On the face of it, MarkLogic seems like exactly the kind of company that would be worried about Hadoop.
It's a proprietary enterprise-class database that uses XML and XQuery (as opposed to SQL). It specializes in large amounts of unstructured data. One of its implementations - though not the biggest by any stretch, adds MarkLogic Vice President of Solutions Marketing Bill Veiga during a recent interview- is a couple of hundred terabytes, so it's well established as a Big Data solution. The company even recently won an award for its innovative approach to Big Data.
LexisNexis, which runs all of its electronic business on MarkLogic, has 275 unique customers with 500 live implementations, most of which are in publishing and the federal government, particularly the intelligence community. The company ended last year at $50 million, and expects to wrap up 2010 with anywhere between $85 and $90 million, according to Veiga.
And now along comes open source elephant, Hadoop, with its buddy MapReduce. Together, they can store and process massive amounts of unstructured data. Hadoop is the "king" of the NoSQL movement, according to The Register, and a force to be reckoned with, even for mega-vendor Oracle. Information is now doubling 18 months and Gartner predicts unstructured data will account for 80 percent of the total available capacity by 2015. GigaOM reports that anywhere from half to all of the world's data is expected to be stored in Hadoop in the years to come. Hadoop may be in the depths of its height cycle, but all signs point to it as an enduring true tech heavyweight.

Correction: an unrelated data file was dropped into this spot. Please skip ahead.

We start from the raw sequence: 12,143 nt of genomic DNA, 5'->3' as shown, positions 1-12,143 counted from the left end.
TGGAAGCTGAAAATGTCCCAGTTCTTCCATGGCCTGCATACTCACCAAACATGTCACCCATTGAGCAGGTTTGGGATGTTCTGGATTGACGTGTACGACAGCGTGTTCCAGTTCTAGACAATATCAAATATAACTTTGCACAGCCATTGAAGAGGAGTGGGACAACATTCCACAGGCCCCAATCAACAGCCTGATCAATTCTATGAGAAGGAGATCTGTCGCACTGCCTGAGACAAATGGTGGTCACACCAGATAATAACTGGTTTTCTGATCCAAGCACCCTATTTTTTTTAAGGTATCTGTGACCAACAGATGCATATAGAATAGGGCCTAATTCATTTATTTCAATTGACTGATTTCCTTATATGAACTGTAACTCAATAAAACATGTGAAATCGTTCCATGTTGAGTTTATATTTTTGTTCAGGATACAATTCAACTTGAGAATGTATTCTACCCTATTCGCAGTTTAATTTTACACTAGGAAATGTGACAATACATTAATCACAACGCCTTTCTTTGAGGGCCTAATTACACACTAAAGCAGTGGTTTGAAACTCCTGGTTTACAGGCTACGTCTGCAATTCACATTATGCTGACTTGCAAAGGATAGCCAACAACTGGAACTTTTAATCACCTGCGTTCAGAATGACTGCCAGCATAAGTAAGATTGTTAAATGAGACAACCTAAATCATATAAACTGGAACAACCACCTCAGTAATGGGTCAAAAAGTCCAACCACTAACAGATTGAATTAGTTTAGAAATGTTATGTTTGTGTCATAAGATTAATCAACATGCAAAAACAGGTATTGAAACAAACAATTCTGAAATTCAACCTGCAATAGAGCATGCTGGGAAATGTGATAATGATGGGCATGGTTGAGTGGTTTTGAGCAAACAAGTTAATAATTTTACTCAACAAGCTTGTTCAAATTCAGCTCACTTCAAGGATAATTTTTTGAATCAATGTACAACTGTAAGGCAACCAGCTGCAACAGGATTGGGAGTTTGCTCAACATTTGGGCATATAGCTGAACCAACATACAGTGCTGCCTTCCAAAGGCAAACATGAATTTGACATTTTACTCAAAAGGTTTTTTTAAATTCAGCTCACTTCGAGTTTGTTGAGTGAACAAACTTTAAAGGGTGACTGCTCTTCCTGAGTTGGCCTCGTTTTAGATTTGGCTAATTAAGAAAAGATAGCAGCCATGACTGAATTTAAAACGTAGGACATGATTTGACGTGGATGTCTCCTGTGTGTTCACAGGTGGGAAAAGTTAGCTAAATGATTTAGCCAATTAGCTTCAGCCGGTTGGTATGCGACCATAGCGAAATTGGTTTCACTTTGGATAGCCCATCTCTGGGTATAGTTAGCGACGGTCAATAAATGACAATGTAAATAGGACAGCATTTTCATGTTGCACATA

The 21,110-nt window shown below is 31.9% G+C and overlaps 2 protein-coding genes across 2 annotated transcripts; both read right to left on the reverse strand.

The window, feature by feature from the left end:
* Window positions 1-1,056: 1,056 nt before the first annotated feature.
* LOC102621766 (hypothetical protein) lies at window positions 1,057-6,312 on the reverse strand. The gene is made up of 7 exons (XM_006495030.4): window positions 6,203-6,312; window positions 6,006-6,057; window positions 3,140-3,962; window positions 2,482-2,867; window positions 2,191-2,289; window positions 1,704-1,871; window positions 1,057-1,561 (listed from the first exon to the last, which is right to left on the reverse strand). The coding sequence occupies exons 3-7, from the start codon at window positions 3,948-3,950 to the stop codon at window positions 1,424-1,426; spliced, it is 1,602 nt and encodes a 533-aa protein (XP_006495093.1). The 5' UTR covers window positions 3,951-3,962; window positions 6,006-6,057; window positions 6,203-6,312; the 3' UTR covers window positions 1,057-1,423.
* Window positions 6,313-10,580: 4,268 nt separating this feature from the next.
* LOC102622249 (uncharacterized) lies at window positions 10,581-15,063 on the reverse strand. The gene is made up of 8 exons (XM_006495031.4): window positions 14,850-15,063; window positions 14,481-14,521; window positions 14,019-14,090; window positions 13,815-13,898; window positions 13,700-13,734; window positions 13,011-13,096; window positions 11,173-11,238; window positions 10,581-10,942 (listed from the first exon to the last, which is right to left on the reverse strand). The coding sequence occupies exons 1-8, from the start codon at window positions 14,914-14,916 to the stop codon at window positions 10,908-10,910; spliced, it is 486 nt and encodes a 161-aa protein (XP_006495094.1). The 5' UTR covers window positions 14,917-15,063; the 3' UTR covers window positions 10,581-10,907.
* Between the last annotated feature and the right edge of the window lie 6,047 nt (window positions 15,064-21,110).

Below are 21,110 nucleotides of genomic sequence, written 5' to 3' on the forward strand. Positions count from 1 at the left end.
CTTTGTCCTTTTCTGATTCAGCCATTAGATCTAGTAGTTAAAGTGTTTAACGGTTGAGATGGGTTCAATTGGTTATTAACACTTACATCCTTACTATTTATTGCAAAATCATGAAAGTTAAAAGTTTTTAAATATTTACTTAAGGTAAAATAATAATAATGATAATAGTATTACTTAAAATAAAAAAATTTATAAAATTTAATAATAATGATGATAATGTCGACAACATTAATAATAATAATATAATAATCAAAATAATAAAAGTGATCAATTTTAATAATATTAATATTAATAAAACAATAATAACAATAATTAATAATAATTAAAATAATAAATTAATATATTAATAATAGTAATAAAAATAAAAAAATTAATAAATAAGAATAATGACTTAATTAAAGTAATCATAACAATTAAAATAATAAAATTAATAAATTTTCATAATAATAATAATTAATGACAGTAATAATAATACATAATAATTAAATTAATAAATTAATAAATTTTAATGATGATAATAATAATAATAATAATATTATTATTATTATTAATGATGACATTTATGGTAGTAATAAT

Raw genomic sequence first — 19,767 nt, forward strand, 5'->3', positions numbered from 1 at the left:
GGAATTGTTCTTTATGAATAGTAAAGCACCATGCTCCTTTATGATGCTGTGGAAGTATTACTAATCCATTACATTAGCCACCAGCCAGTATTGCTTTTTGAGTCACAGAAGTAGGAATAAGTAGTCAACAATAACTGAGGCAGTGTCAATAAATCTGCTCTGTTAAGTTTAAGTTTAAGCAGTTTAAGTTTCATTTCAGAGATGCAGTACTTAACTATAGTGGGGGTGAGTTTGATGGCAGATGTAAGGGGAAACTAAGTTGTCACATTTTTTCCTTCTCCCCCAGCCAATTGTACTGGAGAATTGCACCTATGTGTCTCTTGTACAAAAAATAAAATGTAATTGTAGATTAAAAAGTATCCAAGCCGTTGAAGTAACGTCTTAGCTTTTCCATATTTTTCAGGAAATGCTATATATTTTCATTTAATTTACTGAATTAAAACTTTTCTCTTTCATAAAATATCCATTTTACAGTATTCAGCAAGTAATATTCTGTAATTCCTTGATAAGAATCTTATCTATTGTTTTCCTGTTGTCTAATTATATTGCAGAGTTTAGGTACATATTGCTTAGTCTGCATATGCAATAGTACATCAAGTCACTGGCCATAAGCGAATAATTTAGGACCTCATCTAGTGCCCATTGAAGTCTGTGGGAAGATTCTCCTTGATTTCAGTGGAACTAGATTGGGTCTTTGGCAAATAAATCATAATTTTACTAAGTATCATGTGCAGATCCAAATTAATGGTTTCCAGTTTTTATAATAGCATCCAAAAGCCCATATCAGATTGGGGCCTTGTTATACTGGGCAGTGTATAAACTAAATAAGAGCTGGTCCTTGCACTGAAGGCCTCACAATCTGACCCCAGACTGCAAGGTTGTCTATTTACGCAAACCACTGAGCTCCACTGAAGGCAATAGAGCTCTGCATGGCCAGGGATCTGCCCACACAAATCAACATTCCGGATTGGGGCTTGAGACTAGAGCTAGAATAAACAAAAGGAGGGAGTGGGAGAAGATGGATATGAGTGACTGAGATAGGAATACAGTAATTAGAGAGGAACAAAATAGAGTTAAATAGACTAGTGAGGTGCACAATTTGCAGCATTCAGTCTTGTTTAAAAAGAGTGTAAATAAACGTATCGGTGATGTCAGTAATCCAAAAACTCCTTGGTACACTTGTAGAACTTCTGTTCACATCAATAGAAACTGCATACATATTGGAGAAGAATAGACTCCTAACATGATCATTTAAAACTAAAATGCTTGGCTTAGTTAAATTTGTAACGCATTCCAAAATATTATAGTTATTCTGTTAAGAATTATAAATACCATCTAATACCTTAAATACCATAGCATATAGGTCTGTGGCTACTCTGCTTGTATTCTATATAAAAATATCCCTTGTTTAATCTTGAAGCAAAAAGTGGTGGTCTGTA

You would think MarkLogic, along with other database/data warehouse vendors, would be sweating Hadoop.
If they are, they're not admitting it. Instead, they're rushing to integrate with Hadoop, embracing it as a companion technology. As Derrick Harris of GigaOm recently observed, "everyone with a data-driven business - Informatica, Microstrategy, HP, EMC, Oracle, ParAccel, IBM, Dell, Pentaho, Jaspersoft, you name it - has a Hadoop story to tell customers."
How and where does Hadoop fit in with these veteran solutions? Experts told ZDNet that Hadoop adds:
But there are areas where Hadoop doesn't compare favorably to traditional databases. It has a high latency (long delay), which makes it bad for traditional business intelligence functions that require a low latency (small delay). It also comes with a steep learning curve and a workload that can "vary a lot," according to Hari Vasudev, vice president of cloud platform group at Yahoo.
MarkLogic's recent release, MarkLogic 5.0, includes a Hadoop connector, as well as enterprise hardening that should broaden the solution's appeal. To MarkLogic, it's a combination that makes perfect sense because Hadoop and MarkLogic complement each other's weaknesses.
"MarkLogic spends its time trying to NOT touch every document so it can be fast at giving you answers, and then Hadoop spends its time touching every document and doing something to them, and so together, it's a good match," explained Deputy CTO Jason Hunter.
While the integration has potential for impacting data that comes into or is stored in MarkLogic, Veiga's most excited about how Hadoop can be used to run new batch transformations between systems running between two companies or business partners. In effect, he sees Hadoop's potential in acting as a sort of middleware or ETL (my words, not his) between two MarkLogic servers.
"Remember, this (publishing) is a market where syndication is king, where moving data back and forth and adding your own personal twist to it is where you make all the money," Veiga said. "So you can imagine that a Hadoop system sitting on either the departure side of the data or on the arrival side for the data and being able to do batch jobs against that data very quickly and then being able to move it into production in MarkLogic just opens up some possibilities."